Get out your tissues, Shmoopers, this one's a tearjerker. The speaker of "Lycidas" has just lost his best bud. Needless to say, our guy is sad. He repeatedly reminds us that not only are he and his fellow shepherds missing a friend, but nature, too, is missing a buddy. Even the plants and trees are mourning Lycidas because they no longer have someone to entertain them. It sounds like this guy really made an impression. Even by the end of the poem, when the speaker says Lycidas has been reborn, the sadness seems to persist.
Questions About Sadness
- Does writing poetry help alleviate sadness for our speaker, or does it just make it worse?
- What is our speaker really sad about – the death of Lycidas, or the reminder of his own mortality?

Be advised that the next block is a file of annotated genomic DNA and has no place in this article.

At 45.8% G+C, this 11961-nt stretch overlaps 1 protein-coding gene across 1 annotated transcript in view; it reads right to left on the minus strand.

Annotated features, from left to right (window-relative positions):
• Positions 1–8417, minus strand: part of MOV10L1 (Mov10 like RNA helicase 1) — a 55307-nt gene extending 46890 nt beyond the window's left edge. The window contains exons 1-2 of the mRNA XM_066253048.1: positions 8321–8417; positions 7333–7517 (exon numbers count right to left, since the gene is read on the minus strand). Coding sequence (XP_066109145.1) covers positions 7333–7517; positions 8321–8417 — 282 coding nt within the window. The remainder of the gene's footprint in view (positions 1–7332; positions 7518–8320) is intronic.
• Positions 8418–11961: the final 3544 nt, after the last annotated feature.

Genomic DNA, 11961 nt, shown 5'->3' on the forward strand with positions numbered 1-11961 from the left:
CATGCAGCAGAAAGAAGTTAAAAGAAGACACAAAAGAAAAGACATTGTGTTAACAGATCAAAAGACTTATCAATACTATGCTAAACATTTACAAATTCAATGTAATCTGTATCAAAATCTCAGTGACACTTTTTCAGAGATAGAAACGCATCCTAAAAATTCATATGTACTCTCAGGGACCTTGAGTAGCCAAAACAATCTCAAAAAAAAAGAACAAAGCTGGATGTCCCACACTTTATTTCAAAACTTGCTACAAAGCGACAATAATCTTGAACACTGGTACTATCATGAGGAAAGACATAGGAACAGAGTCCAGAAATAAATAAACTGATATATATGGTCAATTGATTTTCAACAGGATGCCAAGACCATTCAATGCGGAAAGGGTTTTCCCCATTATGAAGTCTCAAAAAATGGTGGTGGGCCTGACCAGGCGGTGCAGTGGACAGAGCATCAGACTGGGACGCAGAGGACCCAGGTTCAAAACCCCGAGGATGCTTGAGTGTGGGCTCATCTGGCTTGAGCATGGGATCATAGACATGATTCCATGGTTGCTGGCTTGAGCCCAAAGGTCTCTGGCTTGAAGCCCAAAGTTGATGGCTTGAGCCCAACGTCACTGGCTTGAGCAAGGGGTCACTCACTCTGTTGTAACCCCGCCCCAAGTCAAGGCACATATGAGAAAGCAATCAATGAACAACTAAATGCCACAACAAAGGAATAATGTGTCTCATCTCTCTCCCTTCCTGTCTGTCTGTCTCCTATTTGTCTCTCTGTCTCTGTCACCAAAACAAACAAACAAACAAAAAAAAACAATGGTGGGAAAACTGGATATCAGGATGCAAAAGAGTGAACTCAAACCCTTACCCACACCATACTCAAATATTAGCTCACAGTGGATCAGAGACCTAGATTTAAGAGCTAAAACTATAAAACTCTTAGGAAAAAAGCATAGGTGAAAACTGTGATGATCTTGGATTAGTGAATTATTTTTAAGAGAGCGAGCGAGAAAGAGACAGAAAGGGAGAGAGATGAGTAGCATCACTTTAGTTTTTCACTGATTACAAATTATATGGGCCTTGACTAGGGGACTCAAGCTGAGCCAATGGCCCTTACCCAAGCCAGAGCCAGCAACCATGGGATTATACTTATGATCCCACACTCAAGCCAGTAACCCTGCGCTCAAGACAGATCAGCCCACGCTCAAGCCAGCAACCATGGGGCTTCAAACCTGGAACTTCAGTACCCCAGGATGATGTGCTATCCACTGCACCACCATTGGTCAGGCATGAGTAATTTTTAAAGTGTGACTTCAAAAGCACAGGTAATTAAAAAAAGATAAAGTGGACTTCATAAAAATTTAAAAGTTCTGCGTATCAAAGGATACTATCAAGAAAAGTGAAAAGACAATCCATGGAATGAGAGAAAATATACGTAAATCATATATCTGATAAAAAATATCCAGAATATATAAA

- Are there different types of sadness going on in "Lycidas," or is it all grief for a dead friend?
- Does the speaker's sadness seem genuine to you? Where do you doubt it the most, if you doubt it at all? Where does he seem most sincerely sad?
Chew on This
Although nobody likes to be sad, the speaker implies that there is something therapeutic about mourning. Writing the poem is an act of sadness and solace, so in a weird way, the poem itself, by its very existence, stresses the importance of experiencing sadness and working through it.
The speaker's sadness is questionable because it's conventional, and because at times we feel as though he's more worried about his own death than Lycidas'.